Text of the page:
With his mother.(private collection)

You have been very faithful in love, in friendship, to Firmenich, to the commune of Vandoeuvres for forty years...

Perhaps out of fear of insecurity. I'm basically anxious. The stability reassures me. I never improvise. I always go to the same shops, the same hotels and restaurants regardless of the country. These landmarks calm me down and keep my mind always open for creation. On the other hand, the true friendship of the heart, I take time to offer it. I'm afraid of being disappointed, and if I'm disappointed I can ignore the person for three generations.

Apart from your laboratory, do you try to create a vacuum or, on the contrary, to surround yourself with odors?

Each room in my house in Vandoeuvres is scented differently. Looks like an orthodox church. Even the dogs smell good. I change morning and evening. I sleep scented… Always from my creations.

Does your nose help you outside of perfumery?

I usually go into zero mode to stop feeling. The only smells that I perceive in spite of myself are urine and fire. And it was life-saving during a flight from Geneva to New York, shortly after the crash of Swissair flight 111, which I took three times a month. I am comfortably seated. We are starting to cross the Atlantic. Suddenly, I think to myself “ouch is it going to be my turn?”. At the second, I see the stewardesses take off their shoes, take flashlights and leave for the baggage hold. I make a sign to them that it comes from below! They run to see the commander. He calls me and tells me that Zurich wants to talk to me. Over the phone, I tell them what I smell: an overheated hair dryer, no smell of smoke. They deduce that it must be the heating for the animal compartment. They stop him. The smell goes away soon after. The beasts must have been cold!

He received the Prix de la ville de Paris along with Michel Missoffe, CEO of Firmenich Paris at the time, and his two sons. (private collection)

Today everything has a smell. More and more shops and hotels have an air freshener. You are regularly commissioned by companies to imagine their olfactory signature, i.e. an identity fragrance created to measure. How to explain this new volatile dimension of perfume?

Over the past ten years, the development of scent marketing has proven that smell plays a role in the positive or negative experience of a place, be it a spa, a boutique or a hotel. In this sense, companies seek to associate their image with a distinctive smell that embodies their value, their history, as may be the case of a bank or a watch brand.For example, I imagined that of the Bongénie stores, combining the smell of precious woods with that of toasted bread that arouses an emotion, like a Proust madeleine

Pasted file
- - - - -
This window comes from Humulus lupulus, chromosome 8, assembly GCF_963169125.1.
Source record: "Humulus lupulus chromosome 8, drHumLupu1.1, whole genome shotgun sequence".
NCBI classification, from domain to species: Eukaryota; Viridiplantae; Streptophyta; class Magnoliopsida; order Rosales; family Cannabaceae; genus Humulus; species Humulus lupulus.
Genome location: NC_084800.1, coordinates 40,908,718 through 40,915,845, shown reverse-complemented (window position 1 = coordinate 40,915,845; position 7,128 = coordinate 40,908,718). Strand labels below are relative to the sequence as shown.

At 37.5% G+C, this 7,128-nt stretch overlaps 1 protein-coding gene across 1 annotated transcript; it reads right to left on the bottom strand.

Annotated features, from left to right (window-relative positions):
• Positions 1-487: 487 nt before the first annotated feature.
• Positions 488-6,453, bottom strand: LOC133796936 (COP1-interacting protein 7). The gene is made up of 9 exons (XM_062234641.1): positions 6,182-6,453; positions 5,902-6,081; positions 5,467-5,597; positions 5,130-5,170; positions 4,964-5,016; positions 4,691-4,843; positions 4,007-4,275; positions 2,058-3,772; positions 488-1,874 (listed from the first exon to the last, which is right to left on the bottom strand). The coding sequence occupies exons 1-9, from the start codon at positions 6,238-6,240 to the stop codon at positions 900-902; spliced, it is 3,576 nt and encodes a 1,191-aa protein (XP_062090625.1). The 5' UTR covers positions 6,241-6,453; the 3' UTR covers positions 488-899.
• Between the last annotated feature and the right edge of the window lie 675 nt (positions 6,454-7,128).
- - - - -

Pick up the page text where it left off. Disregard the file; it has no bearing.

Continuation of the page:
What were your leads for imagining the smell of “Time”?

I went in two parallel identity directions. First of all, its historical dimension as a reference paper journal, serious, reliable, with velvety woody notes that are intended to be reassuring, serene. Next, I wanted to evoke the digital, high-tech, audacious and innovative era of the newspaper with a luminous beam of Calone-type synthetic molecules, rather fresh, sparkling, floral.

These molecules are one of Firmenich's technological strengths.

Yes, we are the leaders of these nuggets that we keep "captives". Our palette of ingredients is unique in the world! It ranges from the most authentic natural notes to the most advanced innovations in biotechnology, including sustainable synthesis; all to ensure biodegradable creations, with a lot of naturalness. They are reserved for Firmenich perfumers, we only share them with large luxury houses that have integrated perfumers. They make it possible to develop perfumery and create new emotions. Writing takes on another dimension, notably with a whole range of aquatic, musky, sandalwood or praline notes. Without them, perfumery would have remained sad!

Perfumer Alberto Morillas in his laboratory at Firmenich Geneva on 06.05.19 © David WagnièresPerfumer Alberto Morillas in his laboratory at Firmenich Geneva on 06.05.19 © David WagnièresDavid Wagnières for Le Temps

Proust's Questionnaire

An intoxicating morning scent?

Coffee. Even if I regret the standardization of taste since the advent of capsules, I find the experience of the perfect elixir magical. But the smell of coffee already floating in the air spoils all the fun. I set the alarm clock at 6:30 a.m. to be the first to get one.

The musical notes that awaken your senses?

Those of Mozart, in all circumstances. I find the fluidity of my perfumery there.

The space in your home that you find most refreshing?

The terrace of our chalet overlooking the peaks, from the Aravis to Mont-Blanc. Unlike the valley, they pull me up. I like endless views, the sky, the sea, if possible with a landmark, a cloud, a sailboat, otherwise it's the abyss.

Your worst nightmare?

The last flu that made me lose my sense of smell. After three days of depression, I found her again, I was like a dog, eyes closed, sniffing as far as possible.

A smell that bothers you?

The smell of other people's barbecues. When you're in the garden in summer, after dinner, contemplating the flowers, and the neighbors are grilling sardines... it ruins the evening for me!

A country where you could create a new perfume?

Rajasthan. I stay in a sumptuous palace. Even the poorest are beautiful. Women sweep the street in colorful sari. More than smells, it's emotions that inspire me, a kind of serenity, even if it honks all the time, everywhere.


Profile

1950 Born in Seville, Spain.

1960 Settling with his parents in Onex, in the canton of Geneva.

1970 He joined Firmenich as a laboratory assistant in the chemistry department

1981 He created Must de Cartier, the first perfume that would mark his career.

1990 Medal of the city of Paris.

1999 With his wife Claudine, he founded the Mizensir brand in Geneva.

2003 He received the François Coty Prize for best perfumer.

2019 First perfumer to receive three Lifetime Achievement Awards, consecrating him as the perfumer of his generation.

Written by Emilie Veillon - Le Temps